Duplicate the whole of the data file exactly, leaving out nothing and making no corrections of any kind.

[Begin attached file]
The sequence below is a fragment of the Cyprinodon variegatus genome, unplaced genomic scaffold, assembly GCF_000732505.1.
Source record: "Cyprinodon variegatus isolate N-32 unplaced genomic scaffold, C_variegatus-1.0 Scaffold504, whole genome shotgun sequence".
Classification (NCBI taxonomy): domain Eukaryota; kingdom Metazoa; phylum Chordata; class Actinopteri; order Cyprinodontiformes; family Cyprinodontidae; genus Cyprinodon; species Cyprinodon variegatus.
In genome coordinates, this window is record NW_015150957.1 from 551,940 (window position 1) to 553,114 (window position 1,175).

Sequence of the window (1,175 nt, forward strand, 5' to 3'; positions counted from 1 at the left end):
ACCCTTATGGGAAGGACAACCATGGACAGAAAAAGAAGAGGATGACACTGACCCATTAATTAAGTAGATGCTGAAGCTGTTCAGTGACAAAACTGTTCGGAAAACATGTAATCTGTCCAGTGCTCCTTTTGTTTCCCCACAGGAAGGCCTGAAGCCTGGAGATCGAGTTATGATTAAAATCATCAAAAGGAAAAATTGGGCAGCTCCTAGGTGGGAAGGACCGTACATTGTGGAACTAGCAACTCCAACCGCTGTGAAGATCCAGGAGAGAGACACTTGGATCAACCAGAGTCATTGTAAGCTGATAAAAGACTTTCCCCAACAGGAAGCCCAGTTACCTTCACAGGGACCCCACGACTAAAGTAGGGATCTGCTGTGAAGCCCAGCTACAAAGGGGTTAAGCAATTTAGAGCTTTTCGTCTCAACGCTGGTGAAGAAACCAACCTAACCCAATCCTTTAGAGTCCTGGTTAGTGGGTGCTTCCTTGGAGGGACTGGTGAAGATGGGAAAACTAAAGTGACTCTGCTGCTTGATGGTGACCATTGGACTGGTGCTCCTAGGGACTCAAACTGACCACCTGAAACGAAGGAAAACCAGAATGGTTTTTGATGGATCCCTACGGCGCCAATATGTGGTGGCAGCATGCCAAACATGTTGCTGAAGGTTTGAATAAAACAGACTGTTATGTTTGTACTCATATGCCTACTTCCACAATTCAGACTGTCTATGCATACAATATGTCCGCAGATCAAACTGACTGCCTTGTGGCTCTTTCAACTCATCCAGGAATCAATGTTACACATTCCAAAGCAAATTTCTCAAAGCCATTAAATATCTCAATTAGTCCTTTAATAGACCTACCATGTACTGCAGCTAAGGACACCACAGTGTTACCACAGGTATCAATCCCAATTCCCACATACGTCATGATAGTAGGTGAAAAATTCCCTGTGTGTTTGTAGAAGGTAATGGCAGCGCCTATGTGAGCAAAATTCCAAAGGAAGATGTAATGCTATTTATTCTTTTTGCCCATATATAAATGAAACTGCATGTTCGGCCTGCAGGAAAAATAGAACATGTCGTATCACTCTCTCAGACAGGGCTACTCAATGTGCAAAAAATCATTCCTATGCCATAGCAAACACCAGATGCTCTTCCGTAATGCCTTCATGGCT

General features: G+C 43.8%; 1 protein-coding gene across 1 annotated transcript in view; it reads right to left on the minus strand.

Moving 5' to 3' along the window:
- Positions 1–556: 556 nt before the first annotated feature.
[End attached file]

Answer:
The sequence below is a fragment of the Cyprinodon variegatus genome, unplaced genomic scaffold, assembly GCF_000732505.1.
Source record: "Cyprinodon variegatus isolate N-32 unplaced genomic scaffold, C_variegatus-1.0 Scaffold504, whole genome shotgun sequence".
Classification (NCBI taxonomy): domain Eukaryota; kingdom Metazoa; phylum Chordata; class Actinopteri; order Cyprinodontiformes; family Cyprinodontidae; genus Cyprinodon; species Cyprinodon variegatus.
In genome coordinates, this window is record NW_015150957.1 from 551,940 (window position 1) to 553,114 (window position 1,175).

Sequence of the window (1,175 nt, forward strand, 5' to 3'; positions counted from 1 at the left end):
ACCCTTATGGGAAGGACAACCATGGACAGAAAAAGAAGAGGATGACACTGACCCATTAATTAAGTAGATGCTGAAGCTGTTCAGTGACAAAACTGTTCGGAAAACATGTAATCTGTCCAGTGCTCCTTTTGTTTCCCCACAGGAAGGCCTGAAGCCTGGAGATCGAGTTATGATTAAAATCATCAAAAGGAAAAATTGGGCAGCTCCTAGGTGGGAAGGACCGTACATTGTGGAACTAGCAACTCCAACCGCTGTGAAGATCCAGGAGAGAGACACTTGGATCAACCAGAGTCATTGTAAGCTGATAAAAGACTTTCCCCAACAGGAAGCCCAGTTACCTTCACAGGGACCCCACGACTAAAGTAGGGATCTGCTGTGAAGCCCAGCTACAAAGGGGTTAAGCAATTTAGAGCTTTTCGTCTCAACGCTGGTGAAGAAACCAACCTAACCCAATCCTTTAGAGTCCTGGTTAGTGGGTGCTTCCTTGGAGGGACTGGTGAAGATGGGAAAACTAAAGTGACTCTGCTGCTTGATGGTGACCATTGGACTGGTGCTCCTAGGGACTCAAACTGACCACCTGAAACGAAGGAAAACCAGAATGGTTTTTGATGGATCCCTACGGCGCCAATATGTGGTGGCAGCATGCCAAACATGTTGCTGAAGGTTTGAATAAAACAGACTGTTATGTTTGTACTCATATGCCTACTTCCACAATTCAGACTGTCTATGCATACAATATGTCCGCAGATCAAACTGACTGCCTTGTGGCTCTTTCAACTCATCCAGGAATCAATGTTACACATTCCAAAGCAAATTTCTCAAAGCCATTAAATATCTCAATTAGTCCTTTAATAGACCTACCATGTACTGCAGCTAAGGACACCACAGTGTTACCACAGGTATCAATCCCAATTCCCACATACGTCATGATAGTAGGTGAAAAATTCCCTGTGTGTTTGTAGAAGGTAATGGCAGCGCCTATGTGAGCAAAATTCCAAAGGAAGATGTAATGCTATTTATTCTTTTTGCCCATATATAAATGAAACTGCATGTTCGGCCTGCAGGAAAAATAGAACATGTCGTATCACTCTCTCAGACAGGGCTACTCAATGTGCAAAAAATCATTCCTATGCCATAGCAAACACCAGATGCTCTTCCGTAATGCCTTCATGGCT

General features: G+C 43.8%; 1 protein-coding gene across 1 annotated transcript in view; it reads right to left on the minus strand.

Moving 5' to 3' along the window:
- Positions 1–556: 556 nt before the first annotated feature.